Next Meeting

Next Meeting: Wednesday, April 16, 2014
Speaker: Joseph Manning
Topic: The Lewis Hine Project -- Tracking Down the Lives of Child Laborers

Monday, March 25, 2013

Received at the Library

Recent journal and newsletter receipts may be of interest to Society members:

American Ancestors (winter 2013) deals with a subject near to my heart and perhaps to yours, the lives of New England mill workers.  My maternal grandmother's maternal grandparents Robert and Ann Dewsnap Robinson came from Glossop, England to Lowell in 1854, and in the 1860 census my great-grandmother Caroline was listed as a spinner at 17 years old, along with several older siblings.  According to the feature article, textile manufacturing was the nation's largest industry for a time in the 19th century, employing millions, and the first major US employer of women outside the home.  Related articles give glimpses of ordinary and notorious lives of mill workers: a boardinghouse keeper's letters, a Manchester NH mill girl's death at the hands of an abortionist; an Irish immigrant's successful career in the Fall River mills; the death and injury of two Irish immigrant sisters in the destruction of the Pemberton Mill (Lawrence MA) by collapse and fire.  Other topics in the issue include a review of the Rhode Island roots database, a visit to an ancestral village in Finland, ethnic groups in Colonial New York City and environs, and reminiscences by NEHGS staff members Marie Daly and David Dearborn.  A most interesting issue.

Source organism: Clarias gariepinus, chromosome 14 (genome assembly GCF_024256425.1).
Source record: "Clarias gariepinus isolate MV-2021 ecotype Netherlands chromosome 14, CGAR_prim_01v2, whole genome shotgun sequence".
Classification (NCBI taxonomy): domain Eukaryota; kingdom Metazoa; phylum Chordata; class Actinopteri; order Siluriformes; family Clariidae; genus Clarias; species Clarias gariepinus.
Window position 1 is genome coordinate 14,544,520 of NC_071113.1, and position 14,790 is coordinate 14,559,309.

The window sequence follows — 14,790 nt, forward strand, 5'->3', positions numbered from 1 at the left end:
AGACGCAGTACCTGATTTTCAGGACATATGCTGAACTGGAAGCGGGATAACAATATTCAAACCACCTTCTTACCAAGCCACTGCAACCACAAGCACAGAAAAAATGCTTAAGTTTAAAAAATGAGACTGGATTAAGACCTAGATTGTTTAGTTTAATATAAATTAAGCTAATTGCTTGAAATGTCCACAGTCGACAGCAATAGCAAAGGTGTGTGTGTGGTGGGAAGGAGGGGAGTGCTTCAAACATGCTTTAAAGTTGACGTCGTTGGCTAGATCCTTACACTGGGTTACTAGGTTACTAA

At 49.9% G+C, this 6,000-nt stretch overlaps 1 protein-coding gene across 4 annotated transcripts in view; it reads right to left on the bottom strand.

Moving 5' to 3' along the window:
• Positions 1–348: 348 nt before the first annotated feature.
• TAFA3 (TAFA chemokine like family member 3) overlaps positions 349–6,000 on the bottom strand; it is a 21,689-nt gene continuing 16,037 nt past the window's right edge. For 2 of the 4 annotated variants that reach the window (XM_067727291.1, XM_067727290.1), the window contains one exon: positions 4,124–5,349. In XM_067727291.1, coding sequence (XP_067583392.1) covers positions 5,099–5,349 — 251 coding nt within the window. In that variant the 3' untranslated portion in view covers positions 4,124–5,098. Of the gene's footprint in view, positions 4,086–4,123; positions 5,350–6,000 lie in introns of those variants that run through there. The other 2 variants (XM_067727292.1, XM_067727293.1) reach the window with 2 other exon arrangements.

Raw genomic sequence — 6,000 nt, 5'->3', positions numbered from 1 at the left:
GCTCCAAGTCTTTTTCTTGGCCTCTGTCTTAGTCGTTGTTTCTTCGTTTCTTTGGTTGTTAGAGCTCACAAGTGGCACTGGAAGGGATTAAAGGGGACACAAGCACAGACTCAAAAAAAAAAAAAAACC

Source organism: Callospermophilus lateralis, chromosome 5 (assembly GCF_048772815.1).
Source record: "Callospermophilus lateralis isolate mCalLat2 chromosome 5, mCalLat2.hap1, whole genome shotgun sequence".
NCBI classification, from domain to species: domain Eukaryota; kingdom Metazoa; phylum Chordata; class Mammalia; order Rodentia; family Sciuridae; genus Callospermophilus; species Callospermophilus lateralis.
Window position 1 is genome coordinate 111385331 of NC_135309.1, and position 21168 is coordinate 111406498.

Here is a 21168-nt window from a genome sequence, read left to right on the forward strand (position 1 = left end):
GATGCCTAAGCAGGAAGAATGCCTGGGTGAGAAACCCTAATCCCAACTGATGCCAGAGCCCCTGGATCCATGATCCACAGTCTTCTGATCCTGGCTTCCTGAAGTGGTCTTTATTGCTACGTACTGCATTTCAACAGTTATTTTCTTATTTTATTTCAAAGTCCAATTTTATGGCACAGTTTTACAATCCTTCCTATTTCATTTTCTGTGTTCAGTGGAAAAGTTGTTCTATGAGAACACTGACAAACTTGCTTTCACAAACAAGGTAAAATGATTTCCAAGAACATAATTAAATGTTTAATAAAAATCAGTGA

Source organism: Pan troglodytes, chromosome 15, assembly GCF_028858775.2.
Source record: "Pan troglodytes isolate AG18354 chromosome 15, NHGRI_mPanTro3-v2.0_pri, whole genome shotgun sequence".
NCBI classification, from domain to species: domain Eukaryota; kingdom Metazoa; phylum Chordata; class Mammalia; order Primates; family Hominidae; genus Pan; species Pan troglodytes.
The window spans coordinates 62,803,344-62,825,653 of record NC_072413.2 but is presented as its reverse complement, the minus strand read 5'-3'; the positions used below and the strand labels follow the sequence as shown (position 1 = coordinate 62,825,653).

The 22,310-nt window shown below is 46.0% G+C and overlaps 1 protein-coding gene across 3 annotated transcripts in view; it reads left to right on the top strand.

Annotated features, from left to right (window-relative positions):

Mass-Pocha (February 2013), journal of the Jewish Genealogical Society of Greater Boston, announces the 33rd International Conference on Jewish Genealogy, August 4-9 in Boston at the Park Plaza (early bird registration before April 30).  Article topics include a summary of Ulysses S. Grant's expulsion of Jews from the area covering Illinois to northern Mississippi in 1862, a surprising episode of the Civil War; Archives of the Joint Distribution Committee in New York and Jerusalem; and the Pale, the area of western Russia where Jews were allowed permanent residence.

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